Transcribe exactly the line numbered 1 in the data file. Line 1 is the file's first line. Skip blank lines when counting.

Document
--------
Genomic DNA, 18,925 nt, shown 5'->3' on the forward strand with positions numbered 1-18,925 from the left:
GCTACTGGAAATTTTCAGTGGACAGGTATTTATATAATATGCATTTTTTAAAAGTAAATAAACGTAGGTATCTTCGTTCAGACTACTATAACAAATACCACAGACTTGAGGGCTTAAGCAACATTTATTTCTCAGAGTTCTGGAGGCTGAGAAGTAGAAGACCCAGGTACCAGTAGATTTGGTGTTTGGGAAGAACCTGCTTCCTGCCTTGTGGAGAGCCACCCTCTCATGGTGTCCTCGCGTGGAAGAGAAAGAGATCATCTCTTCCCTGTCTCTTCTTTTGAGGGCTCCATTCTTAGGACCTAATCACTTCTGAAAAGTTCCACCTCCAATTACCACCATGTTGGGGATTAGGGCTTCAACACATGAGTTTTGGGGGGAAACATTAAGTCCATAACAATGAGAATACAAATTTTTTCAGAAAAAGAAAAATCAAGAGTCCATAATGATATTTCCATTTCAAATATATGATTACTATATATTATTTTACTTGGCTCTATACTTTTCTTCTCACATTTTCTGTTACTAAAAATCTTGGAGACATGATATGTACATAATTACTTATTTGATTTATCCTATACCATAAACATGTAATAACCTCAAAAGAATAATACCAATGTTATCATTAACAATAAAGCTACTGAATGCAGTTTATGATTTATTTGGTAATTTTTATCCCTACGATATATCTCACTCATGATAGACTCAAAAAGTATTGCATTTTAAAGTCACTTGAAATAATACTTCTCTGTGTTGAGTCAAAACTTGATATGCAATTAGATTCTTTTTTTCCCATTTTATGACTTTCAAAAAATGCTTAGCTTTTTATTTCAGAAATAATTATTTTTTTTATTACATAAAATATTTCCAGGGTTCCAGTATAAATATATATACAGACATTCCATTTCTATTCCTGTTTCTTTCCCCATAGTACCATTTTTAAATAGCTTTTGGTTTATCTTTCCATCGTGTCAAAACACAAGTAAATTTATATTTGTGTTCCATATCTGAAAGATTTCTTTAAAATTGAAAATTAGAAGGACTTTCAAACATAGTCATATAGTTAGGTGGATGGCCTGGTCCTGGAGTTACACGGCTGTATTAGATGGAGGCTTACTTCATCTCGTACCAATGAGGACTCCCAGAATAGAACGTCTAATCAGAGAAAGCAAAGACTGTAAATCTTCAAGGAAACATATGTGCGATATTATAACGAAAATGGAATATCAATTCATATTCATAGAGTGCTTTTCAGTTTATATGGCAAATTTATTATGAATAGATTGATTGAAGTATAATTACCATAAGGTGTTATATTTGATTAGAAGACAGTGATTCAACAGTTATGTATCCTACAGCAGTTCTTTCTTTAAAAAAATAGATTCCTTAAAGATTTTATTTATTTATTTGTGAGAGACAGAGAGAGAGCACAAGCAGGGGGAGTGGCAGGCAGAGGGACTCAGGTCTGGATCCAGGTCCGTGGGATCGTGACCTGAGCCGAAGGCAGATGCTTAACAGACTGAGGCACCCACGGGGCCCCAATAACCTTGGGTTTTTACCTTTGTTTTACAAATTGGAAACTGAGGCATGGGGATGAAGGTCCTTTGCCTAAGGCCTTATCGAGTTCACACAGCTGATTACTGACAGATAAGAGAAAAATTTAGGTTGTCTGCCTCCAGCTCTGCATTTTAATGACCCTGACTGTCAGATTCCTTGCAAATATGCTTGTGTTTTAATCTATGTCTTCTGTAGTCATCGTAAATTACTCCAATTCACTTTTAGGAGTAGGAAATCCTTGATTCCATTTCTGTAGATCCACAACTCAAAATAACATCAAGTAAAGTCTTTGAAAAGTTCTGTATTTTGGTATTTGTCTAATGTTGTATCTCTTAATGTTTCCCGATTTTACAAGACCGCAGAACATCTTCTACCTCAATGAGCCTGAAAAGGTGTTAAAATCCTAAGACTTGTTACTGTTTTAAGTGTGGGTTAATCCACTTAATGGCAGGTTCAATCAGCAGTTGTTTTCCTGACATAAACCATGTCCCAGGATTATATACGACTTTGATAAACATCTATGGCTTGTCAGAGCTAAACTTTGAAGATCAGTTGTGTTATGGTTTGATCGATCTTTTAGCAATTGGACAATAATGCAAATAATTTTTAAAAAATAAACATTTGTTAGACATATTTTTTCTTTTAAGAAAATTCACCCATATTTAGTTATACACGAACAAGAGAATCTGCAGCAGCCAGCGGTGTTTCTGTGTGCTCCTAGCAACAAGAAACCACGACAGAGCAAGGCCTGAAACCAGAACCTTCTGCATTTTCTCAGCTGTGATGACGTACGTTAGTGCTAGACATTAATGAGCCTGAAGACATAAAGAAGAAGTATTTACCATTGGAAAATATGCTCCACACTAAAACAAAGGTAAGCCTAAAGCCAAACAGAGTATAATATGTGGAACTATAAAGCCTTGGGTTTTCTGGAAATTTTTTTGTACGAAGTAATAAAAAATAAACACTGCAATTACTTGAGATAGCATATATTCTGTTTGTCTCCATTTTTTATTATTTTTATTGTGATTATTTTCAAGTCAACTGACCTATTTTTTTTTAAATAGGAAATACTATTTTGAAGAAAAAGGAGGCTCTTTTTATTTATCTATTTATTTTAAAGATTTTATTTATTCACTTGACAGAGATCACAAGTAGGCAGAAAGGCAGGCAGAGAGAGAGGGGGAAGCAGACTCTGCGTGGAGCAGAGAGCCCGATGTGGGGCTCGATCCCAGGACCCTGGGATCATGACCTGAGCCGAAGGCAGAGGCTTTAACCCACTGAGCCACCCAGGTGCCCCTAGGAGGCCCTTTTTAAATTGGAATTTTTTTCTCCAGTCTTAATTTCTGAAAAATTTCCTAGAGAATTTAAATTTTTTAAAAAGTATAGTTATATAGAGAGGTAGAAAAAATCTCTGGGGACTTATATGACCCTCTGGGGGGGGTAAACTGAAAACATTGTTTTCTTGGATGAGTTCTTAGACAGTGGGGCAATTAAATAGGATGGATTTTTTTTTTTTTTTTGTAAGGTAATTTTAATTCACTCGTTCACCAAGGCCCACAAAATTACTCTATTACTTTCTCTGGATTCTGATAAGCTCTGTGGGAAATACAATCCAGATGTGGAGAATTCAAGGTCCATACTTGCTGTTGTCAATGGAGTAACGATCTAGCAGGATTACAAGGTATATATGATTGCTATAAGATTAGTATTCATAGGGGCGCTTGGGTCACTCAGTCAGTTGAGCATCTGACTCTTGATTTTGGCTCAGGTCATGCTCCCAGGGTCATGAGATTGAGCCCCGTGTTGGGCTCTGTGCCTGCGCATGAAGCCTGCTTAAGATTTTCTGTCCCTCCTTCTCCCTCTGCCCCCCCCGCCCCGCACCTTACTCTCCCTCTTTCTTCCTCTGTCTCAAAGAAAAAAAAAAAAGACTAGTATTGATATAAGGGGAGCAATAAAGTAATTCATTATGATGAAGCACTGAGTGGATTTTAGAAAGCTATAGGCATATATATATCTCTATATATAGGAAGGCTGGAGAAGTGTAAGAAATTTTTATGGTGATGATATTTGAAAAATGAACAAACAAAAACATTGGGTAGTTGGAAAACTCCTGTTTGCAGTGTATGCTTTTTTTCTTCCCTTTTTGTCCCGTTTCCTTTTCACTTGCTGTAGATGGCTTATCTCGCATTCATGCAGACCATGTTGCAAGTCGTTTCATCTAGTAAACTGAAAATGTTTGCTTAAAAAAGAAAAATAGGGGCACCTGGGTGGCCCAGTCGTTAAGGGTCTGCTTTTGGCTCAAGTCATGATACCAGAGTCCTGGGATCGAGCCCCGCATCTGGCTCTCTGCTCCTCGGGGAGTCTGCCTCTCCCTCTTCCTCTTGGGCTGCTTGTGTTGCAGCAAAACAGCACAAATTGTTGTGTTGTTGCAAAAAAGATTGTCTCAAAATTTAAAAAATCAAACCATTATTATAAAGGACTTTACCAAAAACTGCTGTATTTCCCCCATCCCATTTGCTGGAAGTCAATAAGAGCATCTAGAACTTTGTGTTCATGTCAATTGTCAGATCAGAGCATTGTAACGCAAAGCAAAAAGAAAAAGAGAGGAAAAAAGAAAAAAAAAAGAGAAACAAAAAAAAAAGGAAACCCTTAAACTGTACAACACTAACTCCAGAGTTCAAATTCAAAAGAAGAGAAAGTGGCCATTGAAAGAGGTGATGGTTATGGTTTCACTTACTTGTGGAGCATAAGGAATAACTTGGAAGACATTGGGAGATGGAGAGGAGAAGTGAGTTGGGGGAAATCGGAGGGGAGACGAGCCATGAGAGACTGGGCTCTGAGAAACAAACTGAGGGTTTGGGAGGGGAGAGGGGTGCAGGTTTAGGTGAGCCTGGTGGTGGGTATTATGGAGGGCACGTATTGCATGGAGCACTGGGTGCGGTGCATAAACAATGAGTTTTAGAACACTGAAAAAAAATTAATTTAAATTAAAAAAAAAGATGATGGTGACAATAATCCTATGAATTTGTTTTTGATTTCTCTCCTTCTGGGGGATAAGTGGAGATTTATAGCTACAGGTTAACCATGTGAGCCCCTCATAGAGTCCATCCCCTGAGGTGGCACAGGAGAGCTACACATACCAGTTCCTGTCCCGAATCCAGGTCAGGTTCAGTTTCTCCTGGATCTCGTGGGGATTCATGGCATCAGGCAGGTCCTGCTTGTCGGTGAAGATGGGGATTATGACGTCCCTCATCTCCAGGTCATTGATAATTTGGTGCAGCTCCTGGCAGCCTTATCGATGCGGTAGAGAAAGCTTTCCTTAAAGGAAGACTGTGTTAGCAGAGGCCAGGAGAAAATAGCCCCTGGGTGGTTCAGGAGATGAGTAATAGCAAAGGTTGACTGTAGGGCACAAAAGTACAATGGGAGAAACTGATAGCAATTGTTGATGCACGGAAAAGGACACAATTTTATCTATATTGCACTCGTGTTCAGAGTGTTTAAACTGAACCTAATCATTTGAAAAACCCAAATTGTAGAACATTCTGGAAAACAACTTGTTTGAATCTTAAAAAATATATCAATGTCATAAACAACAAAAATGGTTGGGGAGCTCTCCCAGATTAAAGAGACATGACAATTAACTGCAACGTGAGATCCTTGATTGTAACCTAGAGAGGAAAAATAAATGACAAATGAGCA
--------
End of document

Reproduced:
Genomic DNA, 18,925 nt, shown 5'->3' on the forward strand with positions numbered 1-18,925 from the left: